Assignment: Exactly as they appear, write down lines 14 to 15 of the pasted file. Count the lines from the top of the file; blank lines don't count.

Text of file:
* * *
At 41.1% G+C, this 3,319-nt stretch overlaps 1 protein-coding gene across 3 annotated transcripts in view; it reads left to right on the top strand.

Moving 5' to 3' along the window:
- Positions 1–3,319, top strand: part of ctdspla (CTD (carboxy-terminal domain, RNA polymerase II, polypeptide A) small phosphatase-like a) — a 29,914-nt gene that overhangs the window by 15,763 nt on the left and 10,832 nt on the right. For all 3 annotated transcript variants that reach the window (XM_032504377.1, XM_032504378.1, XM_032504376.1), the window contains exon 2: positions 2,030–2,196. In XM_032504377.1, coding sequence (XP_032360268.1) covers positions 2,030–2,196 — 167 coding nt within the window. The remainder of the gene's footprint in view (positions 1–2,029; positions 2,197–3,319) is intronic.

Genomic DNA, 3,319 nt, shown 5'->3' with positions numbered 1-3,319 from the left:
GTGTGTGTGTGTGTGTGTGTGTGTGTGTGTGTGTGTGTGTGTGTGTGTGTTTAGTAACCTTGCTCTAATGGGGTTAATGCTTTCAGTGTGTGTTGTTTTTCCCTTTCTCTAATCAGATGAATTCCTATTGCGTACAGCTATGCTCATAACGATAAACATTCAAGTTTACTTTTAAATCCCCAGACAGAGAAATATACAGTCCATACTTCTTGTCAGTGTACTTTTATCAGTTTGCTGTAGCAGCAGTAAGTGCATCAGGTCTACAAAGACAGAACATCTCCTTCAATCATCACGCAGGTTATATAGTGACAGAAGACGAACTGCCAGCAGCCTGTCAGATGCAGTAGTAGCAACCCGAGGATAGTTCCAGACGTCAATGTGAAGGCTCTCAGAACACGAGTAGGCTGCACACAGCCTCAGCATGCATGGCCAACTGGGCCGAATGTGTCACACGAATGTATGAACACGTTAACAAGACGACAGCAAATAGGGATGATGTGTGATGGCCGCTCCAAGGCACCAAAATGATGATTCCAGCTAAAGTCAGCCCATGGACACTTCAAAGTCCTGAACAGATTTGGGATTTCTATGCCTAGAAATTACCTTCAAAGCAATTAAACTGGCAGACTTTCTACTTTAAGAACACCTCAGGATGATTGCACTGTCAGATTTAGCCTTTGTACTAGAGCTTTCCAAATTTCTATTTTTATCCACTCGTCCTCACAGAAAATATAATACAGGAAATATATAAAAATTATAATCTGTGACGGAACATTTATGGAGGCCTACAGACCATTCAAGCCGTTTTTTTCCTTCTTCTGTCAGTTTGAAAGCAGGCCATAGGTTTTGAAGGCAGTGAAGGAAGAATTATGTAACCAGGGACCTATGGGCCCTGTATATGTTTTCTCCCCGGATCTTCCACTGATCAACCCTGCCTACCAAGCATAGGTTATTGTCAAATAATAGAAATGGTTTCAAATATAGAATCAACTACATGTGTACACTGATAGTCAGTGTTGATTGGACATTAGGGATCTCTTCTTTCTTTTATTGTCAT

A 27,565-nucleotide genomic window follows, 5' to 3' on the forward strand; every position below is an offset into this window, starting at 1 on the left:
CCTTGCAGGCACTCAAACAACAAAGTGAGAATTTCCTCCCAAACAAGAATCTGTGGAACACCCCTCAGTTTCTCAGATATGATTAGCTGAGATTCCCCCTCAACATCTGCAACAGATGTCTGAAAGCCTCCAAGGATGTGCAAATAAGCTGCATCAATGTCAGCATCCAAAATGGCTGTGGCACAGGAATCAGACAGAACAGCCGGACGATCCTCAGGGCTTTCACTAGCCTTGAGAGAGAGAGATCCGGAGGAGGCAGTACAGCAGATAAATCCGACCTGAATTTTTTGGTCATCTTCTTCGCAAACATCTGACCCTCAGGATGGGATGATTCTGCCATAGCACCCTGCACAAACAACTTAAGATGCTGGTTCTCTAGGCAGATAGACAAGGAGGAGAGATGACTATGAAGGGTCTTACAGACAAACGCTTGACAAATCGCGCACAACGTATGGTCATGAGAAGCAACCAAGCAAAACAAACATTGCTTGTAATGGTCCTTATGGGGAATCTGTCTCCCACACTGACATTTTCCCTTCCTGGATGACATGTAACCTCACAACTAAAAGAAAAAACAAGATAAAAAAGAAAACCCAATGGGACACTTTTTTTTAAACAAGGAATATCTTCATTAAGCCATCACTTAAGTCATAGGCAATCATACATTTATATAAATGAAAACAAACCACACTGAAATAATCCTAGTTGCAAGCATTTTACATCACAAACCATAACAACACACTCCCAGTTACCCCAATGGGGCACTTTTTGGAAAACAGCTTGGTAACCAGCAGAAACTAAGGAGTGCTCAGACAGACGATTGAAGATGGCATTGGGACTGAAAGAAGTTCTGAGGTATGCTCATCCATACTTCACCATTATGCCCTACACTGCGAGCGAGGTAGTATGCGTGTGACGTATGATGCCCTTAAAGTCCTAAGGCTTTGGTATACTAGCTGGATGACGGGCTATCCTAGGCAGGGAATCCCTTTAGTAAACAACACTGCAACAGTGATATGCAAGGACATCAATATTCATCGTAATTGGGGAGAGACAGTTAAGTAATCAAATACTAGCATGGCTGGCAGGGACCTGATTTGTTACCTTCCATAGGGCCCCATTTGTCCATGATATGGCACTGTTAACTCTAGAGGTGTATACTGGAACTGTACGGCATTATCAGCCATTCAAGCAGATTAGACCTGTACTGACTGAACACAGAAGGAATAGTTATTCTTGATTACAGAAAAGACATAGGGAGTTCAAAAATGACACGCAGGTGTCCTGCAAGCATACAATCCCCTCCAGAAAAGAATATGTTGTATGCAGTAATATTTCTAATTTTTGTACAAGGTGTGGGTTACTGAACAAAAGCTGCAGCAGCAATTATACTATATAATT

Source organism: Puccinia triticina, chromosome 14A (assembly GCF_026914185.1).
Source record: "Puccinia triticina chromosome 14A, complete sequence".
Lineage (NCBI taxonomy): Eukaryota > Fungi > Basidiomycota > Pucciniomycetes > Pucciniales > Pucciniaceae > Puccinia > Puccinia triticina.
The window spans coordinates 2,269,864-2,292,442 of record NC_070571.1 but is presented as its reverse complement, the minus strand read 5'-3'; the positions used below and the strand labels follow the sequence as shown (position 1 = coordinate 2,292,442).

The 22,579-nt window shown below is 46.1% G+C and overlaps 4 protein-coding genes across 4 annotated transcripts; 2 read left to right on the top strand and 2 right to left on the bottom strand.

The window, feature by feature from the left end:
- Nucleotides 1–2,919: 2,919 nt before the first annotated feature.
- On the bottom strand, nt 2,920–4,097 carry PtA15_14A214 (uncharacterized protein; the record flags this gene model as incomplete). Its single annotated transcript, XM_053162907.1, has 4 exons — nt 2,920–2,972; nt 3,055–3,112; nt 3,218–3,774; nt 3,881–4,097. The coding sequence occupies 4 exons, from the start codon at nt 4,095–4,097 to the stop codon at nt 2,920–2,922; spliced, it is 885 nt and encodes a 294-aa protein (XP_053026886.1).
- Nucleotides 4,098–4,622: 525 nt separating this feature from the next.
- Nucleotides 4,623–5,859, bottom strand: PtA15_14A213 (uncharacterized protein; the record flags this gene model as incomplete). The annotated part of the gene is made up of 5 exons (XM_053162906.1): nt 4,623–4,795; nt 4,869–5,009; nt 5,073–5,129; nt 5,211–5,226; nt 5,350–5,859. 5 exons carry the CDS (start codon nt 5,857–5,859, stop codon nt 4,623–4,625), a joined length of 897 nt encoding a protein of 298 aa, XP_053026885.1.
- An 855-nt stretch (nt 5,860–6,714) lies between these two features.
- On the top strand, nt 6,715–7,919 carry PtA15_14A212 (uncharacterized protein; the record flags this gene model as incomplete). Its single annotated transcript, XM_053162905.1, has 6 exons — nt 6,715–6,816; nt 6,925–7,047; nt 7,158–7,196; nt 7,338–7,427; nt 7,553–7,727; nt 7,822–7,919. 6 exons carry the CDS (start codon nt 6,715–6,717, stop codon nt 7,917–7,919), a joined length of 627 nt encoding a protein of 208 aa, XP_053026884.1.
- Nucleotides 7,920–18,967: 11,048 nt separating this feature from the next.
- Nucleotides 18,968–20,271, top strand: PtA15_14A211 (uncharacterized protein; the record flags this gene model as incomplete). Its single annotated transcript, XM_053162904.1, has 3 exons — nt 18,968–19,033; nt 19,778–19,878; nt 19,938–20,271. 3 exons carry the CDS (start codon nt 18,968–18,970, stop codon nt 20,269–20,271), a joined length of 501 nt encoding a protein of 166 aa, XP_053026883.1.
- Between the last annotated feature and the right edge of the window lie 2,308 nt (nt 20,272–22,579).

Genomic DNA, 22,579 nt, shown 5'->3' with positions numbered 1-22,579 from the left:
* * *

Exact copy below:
- Nucleotides 1–2,919: 2,919 nt before the first annotated feature.
- On the bottom strand, nt 2,920–4,097 carry PtA15_14A214 (uncharacterized protein; the record flags this gene model as incomplete). Its single annotated transcript, XM_053162907.1, has 4 exons — nt 2,920–2,972; nt 3,055–3,112; nt 3,218–3,774; nt 3,881–4,097. The coding sequence occupies 4 exons, from the start codon at nt 4,095–4,097 to the stop codon at nt 2,920–2,922; spliced, it is 885 nt and encodes a 294-aa protein (XP_053026886.1).